From the moment the triumphant chords of Chance the Rapper’s “All We Got” surges out of your TV, it’s clear that Showtime’s new series “The Chi” demands attention. And with its ability to substantiate the everyday tragedies and struggles of life in one of America’s most dangerous neighborhoods, there is no question that it deserves it.

Set in the concrete jungle of the Southside of Chicago, “The Chi” follows the young and the old as they do everything from auditioning for a school play to hunting down a murderer. The show opens on Coogie (Jahking Guillory, “Kicks”) biking through his city, picking up a can of soda and some jerky to feed a dog across town. There is an aura of freedom around Coogie as he goes through his day; the dominating Chicago skyline emerges from behind his windblown afro as, through headphones, Chance reminds him that  “they don’t give nothing away, you gotta fight for your way.” But more than just freedom, Coogie emits innocence, a surprising quality for a teen living in a city where gang members can be as young as 13.

Yet unsurprisingly, the idyllic image of this young man is shattered by two gunshots — not in himself, but through the body of the young man he finds lying in the middle of the sidewalk. It’s this moment that distinguishes the life of kids on the Southside from nearly anywhere else in the world. Young Coogie, who loves to barter at bodegas and cook with his brother, stands over the corpse of a boy not three years his senior. It is clear this is nothing new to him, and after checking the surroundings and grabbing the dead boy’s chain and shoes, Coogie puts his hood up and walks into the streets, hiding his face to minimize the chance that he will be the next cold body lying facedown on the asphalt.

As the story progresses, “The Chi” introduces viewers to countless plotlines and characters that ultimately become intertwined. Though seemingly distant, the life of every character touches another, through instances as small as buying some shoes or as grand as identifying a murderer. Every character is a complement, be it through friend or enemy, to another. Take Ronnie (Ntare Mwine, “Queen of Katwe”) and Brandon (Jason Mitchell, “Straight Outta Compton”), one an institutionalized Southsider, the other a young up-and-coming chef with a wealthy girlfriend who’s desperate for his career to take off so he can escape the alcohol-driven disdain of his mother. The two lead opposite lives for most of the episode, yet their paths eventually meet at a point that heightens the uncertainty of security for anyone on these Chicago streets.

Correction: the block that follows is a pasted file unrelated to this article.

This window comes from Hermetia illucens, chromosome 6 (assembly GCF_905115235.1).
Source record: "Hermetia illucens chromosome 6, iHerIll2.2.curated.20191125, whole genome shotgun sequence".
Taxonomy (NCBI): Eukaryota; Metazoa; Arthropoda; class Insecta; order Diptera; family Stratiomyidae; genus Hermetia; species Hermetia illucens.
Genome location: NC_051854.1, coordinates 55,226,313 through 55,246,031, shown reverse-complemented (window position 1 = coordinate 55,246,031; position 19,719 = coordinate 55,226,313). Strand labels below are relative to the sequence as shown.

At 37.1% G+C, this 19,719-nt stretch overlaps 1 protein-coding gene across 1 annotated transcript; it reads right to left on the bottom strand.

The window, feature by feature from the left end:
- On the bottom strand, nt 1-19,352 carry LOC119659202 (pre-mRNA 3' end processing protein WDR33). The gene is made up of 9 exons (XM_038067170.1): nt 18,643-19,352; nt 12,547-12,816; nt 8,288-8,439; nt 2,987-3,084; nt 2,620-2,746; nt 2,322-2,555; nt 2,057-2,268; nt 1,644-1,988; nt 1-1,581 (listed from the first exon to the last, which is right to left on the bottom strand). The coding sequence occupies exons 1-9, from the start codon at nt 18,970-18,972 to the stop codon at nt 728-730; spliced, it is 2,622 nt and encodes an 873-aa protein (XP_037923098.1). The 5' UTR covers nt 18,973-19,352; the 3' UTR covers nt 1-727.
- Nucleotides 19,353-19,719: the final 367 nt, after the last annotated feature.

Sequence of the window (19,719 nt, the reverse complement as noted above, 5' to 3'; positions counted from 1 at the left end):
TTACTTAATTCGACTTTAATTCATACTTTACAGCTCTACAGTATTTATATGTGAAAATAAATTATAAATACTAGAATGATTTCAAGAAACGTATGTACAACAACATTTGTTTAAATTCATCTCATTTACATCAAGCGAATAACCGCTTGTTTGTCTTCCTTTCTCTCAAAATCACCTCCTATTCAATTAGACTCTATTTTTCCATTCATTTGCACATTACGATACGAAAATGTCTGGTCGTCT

Security, or lack thereof, is one thing that unites every single character. Like Emmett (Jacob Latimore, “Detroit”) who’s content in his playboy life until a baby landed on his doorstep, paternity test in tow. Parents are secure in their children’s safety, but by the episode’s end, two boys below the age of 18 are dead and the witnesses come as young as junior-high. If there is just one thing that the “The Chi” wants its viewers to understand, it is that on the Southside of Chicago life is never guaranteed. The slightest misstep, a single wrong look, a train taken five minutes earlier than usual — any one of these insignificant inconveniences could be a death sentence. Chicago is the birthplace of a First Lady and countless other successful public figures. Yet, it is also the breeding ground for such an intense level of violence that The New York Times has an entire series dedicated to its brutality. Innocence is never an option; you either learn to maneuver the formidable streets, or you die in them.

While “The Chi”’s ability to humanize the victims of Chicago violence — plastered on websites and in print — is admirable, what is truly impressive about the show is how it makes you feel exactly like its characters: There are still moments of love and moments of joy, but even in the scenes that make you smile and laugh, the threat of violence is omnipresent. That is not to say that the Southside of Chicago is the “total disaster” that some politicians make it out to be. The men and women in the show are not “thugs” or “welfare queens.” They are real, complex people living in a city that so much of America has lost hope in. But they haven’t given up on their city, not yet, and through every shared experience, every heartbreak, every life-changing surprise, it’s clear that although these streets may try their very best to beat them, not a single person is unwilling and unable to fight back. 

Leave a comment

Your email address will not be published. Required fields are marked *